The Hike to Torngak’s Lair
It is now mid August, the days are getting shorter. The skies are grey, the weather unstable over the last few days. Change is in the air. Base camp supplies are becoming depleted. I’m getting restless and want to start getting ready to hike the 5 or 6 days to our next supply depot to the north in Komaktorvik Fiord. Preparations involve sorting out what gear we will take and what will be left behind: fishing rods and tackle, unworn clothing, rubber boots, extra Nalgene containers, uneaten food, empty fuel containers, books, life jackets and gear for the Aven. It’s quite a large pile of must takes (despite the elimination of extras)and I wonder how we are going to fit the essentials into our rather puny looking backpacks.
Our gear is damp. I long for a hot sunny day to dry things out before they are stored. The day spits rain intermittently - we are not motivated to start a hike under such gray skies and opt to delay until tomorrow. In the mean time, we will fish. The peregrine family rockets, the two adult birds training the juvenile to dip and dive, test and strengthen its’ young wings. I cast the line but with no luck and instead manage to snag the lure on some rocks. Cursing under my breath at the wasted effort, Alfred clucks his tongue and returns to camp for more hooks. Waiting, I get satisfaction by pounding used food tins flat, making as much noise as possible with rounded beach rock. Eventually, with a new hook, my diligence is rewarded with a pot size char, our last in Nachvak.
Next morning, the clearing skies encourage us to make final preparations. While Alfred dismantles the alarm fence, I pack the tent and common gear. The last act is baking bannock which we will not make on the hike as I don’t want to carry the extra fry pan and baking paraphernalia. At last, 10:30am and we roll out, starting of our first back packing trip as a team.
All too soon, the easy banter fades as we wilt under a hot sun. Slowly we toil up the first gentle 200’ of elevation. The packs are huge, heavy at 60lbs, weighted with extra food goodies we couldn’t bear to leave behind (coffee, ghee, milk powder, express maker, camera and full size trip pod) as well as 10lbs of alarm fence, 10lbs of guns, ammunition, and many extra D sized batteries to run those powerful flashlights. By 2pm, we break for lunch and already I’m reconsidering the route…cutting a corner through a valley would shorten some distance but invoke an uphill climb of 350’. Forget it! I’m already getting sensitive to contours on the map.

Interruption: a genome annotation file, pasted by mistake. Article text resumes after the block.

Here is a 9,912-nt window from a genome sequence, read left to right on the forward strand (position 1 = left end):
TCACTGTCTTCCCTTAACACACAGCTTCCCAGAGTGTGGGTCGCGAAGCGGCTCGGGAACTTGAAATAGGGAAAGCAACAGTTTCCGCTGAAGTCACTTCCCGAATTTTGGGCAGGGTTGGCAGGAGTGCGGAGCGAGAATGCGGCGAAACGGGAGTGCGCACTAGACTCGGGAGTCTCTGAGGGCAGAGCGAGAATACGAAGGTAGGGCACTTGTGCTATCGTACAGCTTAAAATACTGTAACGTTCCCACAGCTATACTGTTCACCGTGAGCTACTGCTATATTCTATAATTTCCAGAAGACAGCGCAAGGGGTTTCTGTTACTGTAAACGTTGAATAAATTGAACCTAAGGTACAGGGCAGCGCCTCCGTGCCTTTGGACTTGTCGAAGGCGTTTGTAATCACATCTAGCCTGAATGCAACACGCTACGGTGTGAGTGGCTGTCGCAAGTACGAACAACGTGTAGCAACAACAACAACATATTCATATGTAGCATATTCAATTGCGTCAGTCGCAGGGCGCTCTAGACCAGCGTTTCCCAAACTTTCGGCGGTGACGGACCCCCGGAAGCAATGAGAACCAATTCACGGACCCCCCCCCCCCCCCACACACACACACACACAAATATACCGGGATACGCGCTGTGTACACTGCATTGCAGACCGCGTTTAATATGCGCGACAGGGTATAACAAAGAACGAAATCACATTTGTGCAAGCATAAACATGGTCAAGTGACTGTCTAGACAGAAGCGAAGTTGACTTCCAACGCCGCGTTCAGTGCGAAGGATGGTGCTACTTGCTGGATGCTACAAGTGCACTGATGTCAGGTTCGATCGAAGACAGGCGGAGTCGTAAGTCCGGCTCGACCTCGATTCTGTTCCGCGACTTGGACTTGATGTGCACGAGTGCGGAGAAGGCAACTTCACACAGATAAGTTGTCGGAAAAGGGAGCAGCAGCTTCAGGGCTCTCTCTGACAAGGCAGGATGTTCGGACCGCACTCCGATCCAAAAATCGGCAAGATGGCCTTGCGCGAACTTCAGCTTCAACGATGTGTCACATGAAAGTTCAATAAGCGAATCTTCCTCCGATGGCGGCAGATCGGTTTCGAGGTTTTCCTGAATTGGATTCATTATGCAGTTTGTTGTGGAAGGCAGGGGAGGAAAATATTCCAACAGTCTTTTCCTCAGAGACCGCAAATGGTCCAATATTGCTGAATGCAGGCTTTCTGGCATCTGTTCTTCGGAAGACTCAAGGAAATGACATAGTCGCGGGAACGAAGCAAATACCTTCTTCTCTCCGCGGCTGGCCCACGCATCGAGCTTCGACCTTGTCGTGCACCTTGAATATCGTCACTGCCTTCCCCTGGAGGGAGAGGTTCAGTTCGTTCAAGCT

Slowly, Nachvak Fiord recedes from view. It must be 30C and with no shade, I’m fading fast. We decide to go another 2 or 3 km which means another 90 minutes of steady hiking along a winding caribou trail. Grunting like a caribou, I sweat my way uphill. The late afternoon sun takes it toll, I’m ready to collapse from the heat, the climb and the heavy load. There are enough mosquitoes and black flies to preclude the wearing of shorts. It’s 4:30pm, the end of day one: the tally is 7 km and 1100’ elevation gain. With many grassy and level sites to set up the tent, we pick one and unceremoniously dump our packs.
A short distance away, Sennerkitte Brook pulses an enticing blue as its drops over a small ledge, promising cool waters to soothe throbbing feet. To my surprise, instead of being icy, the water is pleasantly warm. Stripping off sweaty clothes, I crouch and splash water over my naked skin. Drops fly across polished granite boulders which nestle amongst dark bedrock. The air is still and I dry quickly, basking in the late day sun. It’s heaven: I feel like a moth that has shed an unwanted coat, emerging clean, polished, and born to a new sky ready for what ever lays ahead.